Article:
Skip to main content

Search NYU Steinhardt

Steinhardt Alum Pamela D’Andrea Martínez Wins NYU Outstanding Dissertation Award


Pamela D’Andrea Martínez (PhD ’23, Teaching and Learning) won for dissertation work exploring educational belonging for teenage immigrants.

Pamela D’Andrea Martínez is a recipient of the 2024 NYU University-Wide Outstanding Dissertation Awards. Her dissertation, titled “Transnational and Immigrant Youth Belonging and Their Entryways to an Anti-Oppressive Education,” explores educational belonging for teenage immigrants.

Each spring, NYU schools are invited to submit up to three total nominations for University-wide outstanding dissertation awards for the academic year. D’Andrea Martínez was one of two winners in the Social Sciences category and one of eight winners overall; see the rest of the winners here.

D’Andrea Martínez immigrated to the United States from Venezuela with her family when she was seven years old, making the topic of education for young people who have recently come to this country a long-standing one for her.

“There is a bewilderment around this population in the educational system, as well as a mad dash to get them to graduate without a lot of consideration about their lives or needs,” says D’Andrea Martínez, who is now an assistant professor of education at Wellesley College in Massachusetts. “I’ve always been attracted to questions that stump people, which is why I decided to devote my research to this area of inquiry.”

D’Andrea Martínez’s research took place in an Internationals Network “newcomer school” – a four-year public school that focuses on young people who have arrived in the US within a few years of enrollment – in New York City. She focused on a group of 12th graders who immigrated from 10 different countries, as well as interviewed several educators who the students responded positively toward.

Pamela D'Andrea Martínez

There is a bewilderment around [immigrant students] in the educational system...I’ve always been attracted to questions that stump people, which is why I decided to devote my research to this area of inquiry.

Pamela D'Andrea Martínez (PhD ’23), winner of a 2024 NYU University-Wide Dissertation Award

By listening to students’ immigration stories, D’Andrea Martínez developed a theoretical framework to think about their experiences. One main idea surfaced by her work is that these students aren’t necessarily “new” to the United States in the ways society may imagine.

“I found that students encounter some new elements of culture, systems, or language when they arrive here, but the prospect of coming to the United States had often been part of their families’ identities since before they were born,” says D’Andrea Martínez. “Their lives were already structured in transnational ways, and they are already a part of the United States’ imagination and responsibility.”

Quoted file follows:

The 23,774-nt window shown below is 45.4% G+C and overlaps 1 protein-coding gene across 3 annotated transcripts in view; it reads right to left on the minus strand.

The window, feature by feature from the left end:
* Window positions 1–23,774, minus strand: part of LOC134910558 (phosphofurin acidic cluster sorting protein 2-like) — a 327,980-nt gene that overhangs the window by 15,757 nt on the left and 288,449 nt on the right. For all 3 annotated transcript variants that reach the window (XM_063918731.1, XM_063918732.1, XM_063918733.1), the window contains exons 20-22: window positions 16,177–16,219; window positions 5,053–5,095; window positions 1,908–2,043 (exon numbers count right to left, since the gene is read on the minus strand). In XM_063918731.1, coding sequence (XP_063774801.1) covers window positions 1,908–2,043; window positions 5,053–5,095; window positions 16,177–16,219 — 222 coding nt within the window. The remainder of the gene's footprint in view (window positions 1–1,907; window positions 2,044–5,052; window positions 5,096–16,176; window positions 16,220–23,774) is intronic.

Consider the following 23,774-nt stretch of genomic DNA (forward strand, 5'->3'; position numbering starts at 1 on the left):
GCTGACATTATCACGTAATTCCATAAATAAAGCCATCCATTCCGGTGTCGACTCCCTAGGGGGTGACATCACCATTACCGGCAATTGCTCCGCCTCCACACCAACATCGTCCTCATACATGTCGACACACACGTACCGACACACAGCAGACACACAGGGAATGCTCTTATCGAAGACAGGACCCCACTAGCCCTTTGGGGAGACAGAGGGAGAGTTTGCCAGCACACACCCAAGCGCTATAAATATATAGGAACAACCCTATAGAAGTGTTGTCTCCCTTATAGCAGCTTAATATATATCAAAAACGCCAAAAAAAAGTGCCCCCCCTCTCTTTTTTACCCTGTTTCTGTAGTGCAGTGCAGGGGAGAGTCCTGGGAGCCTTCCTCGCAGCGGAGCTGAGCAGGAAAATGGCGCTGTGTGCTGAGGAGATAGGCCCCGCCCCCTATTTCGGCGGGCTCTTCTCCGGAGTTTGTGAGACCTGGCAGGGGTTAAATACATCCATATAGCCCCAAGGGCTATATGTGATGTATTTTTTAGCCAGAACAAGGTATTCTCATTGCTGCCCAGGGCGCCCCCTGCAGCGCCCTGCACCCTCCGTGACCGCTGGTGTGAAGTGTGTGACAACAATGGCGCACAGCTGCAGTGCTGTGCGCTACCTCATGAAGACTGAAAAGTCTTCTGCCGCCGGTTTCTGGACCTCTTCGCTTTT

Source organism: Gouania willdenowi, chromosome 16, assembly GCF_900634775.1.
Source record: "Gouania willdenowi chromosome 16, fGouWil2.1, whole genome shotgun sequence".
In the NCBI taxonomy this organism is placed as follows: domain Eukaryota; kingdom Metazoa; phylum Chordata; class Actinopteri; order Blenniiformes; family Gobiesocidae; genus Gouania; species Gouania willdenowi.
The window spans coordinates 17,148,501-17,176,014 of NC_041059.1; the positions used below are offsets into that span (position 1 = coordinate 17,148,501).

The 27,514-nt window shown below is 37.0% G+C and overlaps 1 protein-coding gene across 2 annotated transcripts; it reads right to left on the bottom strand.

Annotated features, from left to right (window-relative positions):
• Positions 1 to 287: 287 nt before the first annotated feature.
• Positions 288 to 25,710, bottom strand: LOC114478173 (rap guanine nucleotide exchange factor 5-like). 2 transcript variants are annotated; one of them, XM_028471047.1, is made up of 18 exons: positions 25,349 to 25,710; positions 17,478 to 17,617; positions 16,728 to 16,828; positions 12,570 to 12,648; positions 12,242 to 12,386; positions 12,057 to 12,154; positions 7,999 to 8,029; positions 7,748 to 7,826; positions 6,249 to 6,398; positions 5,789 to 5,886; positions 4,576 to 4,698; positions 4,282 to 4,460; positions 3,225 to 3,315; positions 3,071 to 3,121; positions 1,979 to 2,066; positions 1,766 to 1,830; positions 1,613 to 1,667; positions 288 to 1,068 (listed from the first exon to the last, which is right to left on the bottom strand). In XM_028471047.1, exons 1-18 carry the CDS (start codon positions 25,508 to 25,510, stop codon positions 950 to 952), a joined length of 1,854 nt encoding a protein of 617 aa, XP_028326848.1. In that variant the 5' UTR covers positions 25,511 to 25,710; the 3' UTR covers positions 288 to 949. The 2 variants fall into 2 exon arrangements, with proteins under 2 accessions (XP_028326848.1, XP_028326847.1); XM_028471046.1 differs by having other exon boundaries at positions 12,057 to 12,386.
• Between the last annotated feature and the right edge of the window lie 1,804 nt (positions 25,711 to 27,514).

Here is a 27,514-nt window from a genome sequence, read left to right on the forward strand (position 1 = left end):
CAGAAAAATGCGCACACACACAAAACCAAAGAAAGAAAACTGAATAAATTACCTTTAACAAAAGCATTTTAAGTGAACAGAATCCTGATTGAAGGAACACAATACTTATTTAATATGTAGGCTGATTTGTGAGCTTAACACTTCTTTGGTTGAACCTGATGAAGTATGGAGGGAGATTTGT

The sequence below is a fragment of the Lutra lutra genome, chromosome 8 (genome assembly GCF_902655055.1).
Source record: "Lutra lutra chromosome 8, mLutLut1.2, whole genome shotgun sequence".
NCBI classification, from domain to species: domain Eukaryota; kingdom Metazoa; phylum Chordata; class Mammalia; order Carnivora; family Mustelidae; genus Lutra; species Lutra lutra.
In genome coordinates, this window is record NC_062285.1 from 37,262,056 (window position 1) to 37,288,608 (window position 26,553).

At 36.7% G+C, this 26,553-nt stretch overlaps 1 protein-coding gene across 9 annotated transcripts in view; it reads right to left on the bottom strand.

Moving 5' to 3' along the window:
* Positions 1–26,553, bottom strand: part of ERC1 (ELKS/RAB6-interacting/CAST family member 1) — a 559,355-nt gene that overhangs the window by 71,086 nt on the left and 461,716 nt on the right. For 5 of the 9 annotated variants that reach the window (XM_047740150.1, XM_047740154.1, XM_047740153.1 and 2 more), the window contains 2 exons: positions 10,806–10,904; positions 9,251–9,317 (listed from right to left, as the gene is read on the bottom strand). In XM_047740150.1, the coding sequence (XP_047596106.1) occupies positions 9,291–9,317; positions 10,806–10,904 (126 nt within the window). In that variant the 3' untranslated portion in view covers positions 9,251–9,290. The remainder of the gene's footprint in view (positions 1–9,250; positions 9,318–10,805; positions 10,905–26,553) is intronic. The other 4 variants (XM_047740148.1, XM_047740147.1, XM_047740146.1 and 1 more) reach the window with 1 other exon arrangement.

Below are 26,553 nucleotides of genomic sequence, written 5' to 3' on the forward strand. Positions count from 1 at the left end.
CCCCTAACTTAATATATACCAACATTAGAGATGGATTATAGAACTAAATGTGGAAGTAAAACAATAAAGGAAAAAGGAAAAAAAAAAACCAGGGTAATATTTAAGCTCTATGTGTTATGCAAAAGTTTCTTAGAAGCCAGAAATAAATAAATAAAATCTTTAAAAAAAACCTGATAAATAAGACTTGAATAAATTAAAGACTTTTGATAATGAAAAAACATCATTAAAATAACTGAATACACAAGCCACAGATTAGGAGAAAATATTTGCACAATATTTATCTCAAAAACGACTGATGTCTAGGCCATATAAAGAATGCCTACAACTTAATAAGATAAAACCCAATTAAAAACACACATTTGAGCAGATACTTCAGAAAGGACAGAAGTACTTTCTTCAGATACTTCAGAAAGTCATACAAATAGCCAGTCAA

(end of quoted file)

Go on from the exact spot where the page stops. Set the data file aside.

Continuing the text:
D’Andrea Martínez also discovered that access to opportunities – jobs, networking, research, and more – is incredibly important to this population. 

“Where [young immigrants] put their biggest stake is also a place of the most adversity for them,” says D’Andrea Martínez. “There’s a story here for teachers: plugging students into opportunities is one step, but if you’re not helping them interrogate where they can find their belonging and advocating for them to have access to even more opportunities, then we’re just treading water.”

D’Andrea Martínez’s dissertation work is currently being turned into a book. She is also continuing her research in the Boston area, which entails working with slightly different groups of young immigrants and different sets and circumstances of needs and challenges.

Related Articles

Study Shows How Higher Education Supports Asian American, Native Hawaiian, and Pacific Islander Students Through Culturally Relevant Courses, Programs, and Research

Analysis of minority-serving institutions on the East and West Coasts demonstrates layered processes to build students’ capacities.

NYU Steinhardt Teacher Residency Wins Multicultural Education and Diversity Award

NYU Steinhardt's Teacher Residency was recognized by the American Association of Colleges for Teacher Education (AACTE).

The Center for Policy, Research, and Evaluation (PRE) at NYU Metro Center Examines the Design of Equity Focused Summer Learning Programs

How do school districts design high-quality, equity-centered Summer Learning Programs? The Center for Policy, Research, and Evaluation (PRE) analyzes how summer learning programs support young people, particularly those from historically marginalized communities.

Related Department

A student teacher teaches secondary school students

Teaching and Learning

Department of Teaching and Learning 
239 Greene Street, Sixth Floor
New York, NY 10003
Tel: 212 998 5460